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From my reading I understand that modern synthesis tools are able to perform register retiming where registers are moved between combinational logic to meet timing constraints.

So for example in your HDL you would describe comb -> reg1 -> reg2 -> reg3 and the tools would move those registers to get comb1 -> reg1 -> comb2 -> reg2 -> comb3 -> reg3.

When would one manually pipeline logic rather than depending on register retiming?

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3 Answers 3

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Well there are at least two scenarios where I would opt for manual retiming:

  1. Where I know there is a specific optimal geometry, for example, a logic tree, and I don't want the synthesizer to do this alone since it could make a suboptimal election.

  2. Synthesis running times can be long. I may prefer to make these decisions alone instead of letting the tool take them, where I may have to check what it did and possibly rerun synthesis.

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  • \$\begingroup\$ These are both good points, I presume that register retiming decisions are NP-complete and therefore the algorithms don't attempt to find an optimal solution but a good solution. \$\endgroup\$
    – dave
    Apr 1, 2017 at 1:30
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For RTL modules that are primarily control logic (e.g. DMA controller), manual register implementation is the best choice. For RTL modules that are primarily datapath logic (e.g. filter), synth-tool reg retiming is the best choice.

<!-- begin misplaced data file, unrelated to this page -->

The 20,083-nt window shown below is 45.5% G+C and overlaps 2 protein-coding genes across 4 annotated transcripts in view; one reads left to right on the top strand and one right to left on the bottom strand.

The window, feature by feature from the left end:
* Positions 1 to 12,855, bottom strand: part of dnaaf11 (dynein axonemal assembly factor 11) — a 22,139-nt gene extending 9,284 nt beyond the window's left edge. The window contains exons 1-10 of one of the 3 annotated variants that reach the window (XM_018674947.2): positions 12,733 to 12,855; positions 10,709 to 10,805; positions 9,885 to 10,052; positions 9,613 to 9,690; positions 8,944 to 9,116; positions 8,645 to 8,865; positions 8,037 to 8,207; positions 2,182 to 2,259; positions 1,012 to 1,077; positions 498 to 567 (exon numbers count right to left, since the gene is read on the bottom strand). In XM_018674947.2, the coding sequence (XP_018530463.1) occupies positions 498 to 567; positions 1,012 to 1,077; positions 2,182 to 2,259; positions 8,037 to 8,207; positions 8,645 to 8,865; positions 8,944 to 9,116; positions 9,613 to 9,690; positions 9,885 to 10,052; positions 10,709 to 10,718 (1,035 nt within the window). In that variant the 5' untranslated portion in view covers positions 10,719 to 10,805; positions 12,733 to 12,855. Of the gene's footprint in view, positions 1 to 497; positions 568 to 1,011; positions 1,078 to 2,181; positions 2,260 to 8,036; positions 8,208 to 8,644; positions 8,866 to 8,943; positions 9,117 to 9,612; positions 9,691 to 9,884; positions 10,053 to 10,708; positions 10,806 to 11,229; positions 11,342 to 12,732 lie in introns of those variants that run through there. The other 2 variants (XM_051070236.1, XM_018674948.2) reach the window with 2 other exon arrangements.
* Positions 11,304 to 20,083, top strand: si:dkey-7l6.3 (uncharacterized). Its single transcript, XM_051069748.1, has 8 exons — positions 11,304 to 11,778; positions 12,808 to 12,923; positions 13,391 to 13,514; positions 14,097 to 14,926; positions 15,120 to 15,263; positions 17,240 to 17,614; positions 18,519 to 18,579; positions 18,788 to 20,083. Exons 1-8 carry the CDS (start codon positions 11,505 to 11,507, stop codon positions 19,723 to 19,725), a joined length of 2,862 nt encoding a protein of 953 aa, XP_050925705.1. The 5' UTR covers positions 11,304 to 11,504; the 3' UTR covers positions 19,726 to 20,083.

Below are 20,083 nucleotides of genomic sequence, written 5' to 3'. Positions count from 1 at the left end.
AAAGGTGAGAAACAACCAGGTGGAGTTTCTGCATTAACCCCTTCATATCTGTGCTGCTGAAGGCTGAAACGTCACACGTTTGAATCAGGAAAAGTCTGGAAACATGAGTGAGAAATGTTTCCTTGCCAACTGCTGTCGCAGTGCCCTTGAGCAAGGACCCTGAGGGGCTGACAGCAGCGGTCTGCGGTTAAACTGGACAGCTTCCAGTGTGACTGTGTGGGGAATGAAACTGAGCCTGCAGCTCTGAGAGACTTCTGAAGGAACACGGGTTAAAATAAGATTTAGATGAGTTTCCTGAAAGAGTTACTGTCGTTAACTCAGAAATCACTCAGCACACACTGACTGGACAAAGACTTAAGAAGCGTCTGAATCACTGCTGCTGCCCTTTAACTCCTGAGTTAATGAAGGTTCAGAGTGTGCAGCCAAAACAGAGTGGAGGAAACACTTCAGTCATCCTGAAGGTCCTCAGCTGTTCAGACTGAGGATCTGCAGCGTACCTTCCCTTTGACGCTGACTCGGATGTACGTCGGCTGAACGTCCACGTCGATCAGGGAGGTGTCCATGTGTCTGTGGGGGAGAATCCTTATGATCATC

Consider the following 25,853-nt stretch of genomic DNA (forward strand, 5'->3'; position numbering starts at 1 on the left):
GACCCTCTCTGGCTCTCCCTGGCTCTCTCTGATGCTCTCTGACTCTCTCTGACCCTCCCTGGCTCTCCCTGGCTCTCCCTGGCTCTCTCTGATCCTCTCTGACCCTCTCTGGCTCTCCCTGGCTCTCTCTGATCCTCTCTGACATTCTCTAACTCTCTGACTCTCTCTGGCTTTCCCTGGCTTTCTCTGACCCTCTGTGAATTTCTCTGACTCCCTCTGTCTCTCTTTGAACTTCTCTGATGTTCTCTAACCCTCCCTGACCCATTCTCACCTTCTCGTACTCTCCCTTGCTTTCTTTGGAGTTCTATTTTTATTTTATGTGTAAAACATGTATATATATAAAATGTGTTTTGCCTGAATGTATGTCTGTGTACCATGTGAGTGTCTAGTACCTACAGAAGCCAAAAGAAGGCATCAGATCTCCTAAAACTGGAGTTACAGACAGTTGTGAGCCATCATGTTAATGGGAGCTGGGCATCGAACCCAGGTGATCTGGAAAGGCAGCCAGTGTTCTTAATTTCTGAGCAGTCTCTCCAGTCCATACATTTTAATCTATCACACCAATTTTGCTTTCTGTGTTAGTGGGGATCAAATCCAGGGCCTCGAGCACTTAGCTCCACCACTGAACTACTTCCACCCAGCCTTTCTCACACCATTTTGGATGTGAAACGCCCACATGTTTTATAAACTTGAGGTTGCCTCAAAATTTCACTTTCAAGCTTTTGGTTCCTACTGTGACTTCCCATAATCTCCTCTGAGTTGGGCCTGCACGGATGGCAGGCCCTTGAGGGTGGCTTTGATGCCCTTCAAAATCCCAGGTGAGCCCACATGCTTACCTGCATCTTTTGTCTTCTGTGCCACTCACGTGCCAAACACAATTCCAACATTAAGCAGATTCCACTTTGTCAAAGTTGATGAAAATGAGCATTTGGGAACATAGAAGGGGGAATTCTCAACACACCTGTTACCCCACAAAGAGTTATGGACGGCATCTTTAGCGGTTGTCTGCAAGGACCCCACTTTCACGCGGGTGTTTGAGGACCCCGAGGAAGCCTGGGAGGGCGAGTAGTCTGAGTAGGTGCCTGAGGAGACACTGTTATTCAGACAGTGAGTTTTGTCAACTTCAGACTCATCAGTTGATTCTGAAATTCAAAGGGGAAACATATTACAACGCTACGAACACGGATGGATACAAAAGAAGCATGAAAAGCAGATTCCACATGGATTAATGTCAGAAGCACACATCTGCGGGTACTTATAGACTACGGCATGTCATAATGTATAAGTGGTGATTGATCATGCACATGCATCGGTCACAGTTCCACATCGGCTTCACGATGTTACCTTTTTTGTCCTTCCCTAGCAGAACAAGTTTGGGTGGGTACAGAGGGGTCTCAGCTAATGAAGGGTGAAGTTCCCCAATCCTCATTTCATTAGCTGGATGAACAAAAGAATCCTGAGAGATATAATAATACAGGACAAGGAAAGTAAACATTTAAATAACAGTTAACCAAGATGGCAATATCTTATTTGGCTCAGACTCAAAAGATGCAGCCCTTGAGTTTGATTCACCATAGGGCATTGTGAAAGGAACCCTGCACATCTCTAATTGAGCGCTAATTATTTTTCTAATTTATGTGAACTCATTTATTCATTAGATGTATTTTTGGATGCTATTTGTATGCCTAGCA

For both, in my experience, the reason is for fewer bugs and ease of debug. Determining the root cause of failure in an HDL simulation of datapath logic implemented for reg retiming (no regs mid-filter) is much easier when the result of the combinational computation/algorithm logic has no regs between its input and output. For control logic, which is largely dependent on cycle-to-cycle updates to variables (regs), the converse is true.

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Pipelining is usually done to reduce the critical path(path that has the longest delay and which determines the maximum operating frequency) of the circuit and also to increase the throughput of the design.

So while designing the RTL, we must have an idea(roughly if not exact) about which paths of the circuit are going to take longer delays. Based on this we place some registers or some other storage elements at appropriate places(within the combinational part) so as to reduce this critical path. During synthesis, the tool will optimize the positions of the registers based on the actual delay values of the gates without disturbing the functionality of the circuit.

The number of registers you place determines the number of pipelined stages in your circuit.So initially decide on a certain number of stages and synthesize it to check whether the design has met the specifications.If the design hasn't met the timing and you want a faster circuit irrespective of power and area consumption then increase the number of pipeline stages.

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  • \$\begingroup\$ This answers why I would add registers. In my example three stages has been determined to be sufficient. But why would I split the combniatoric logic versus using register retiming to achieve the end goal. \$\endgroup\$
    – dave
    Apr 1, 2017 at 1:28

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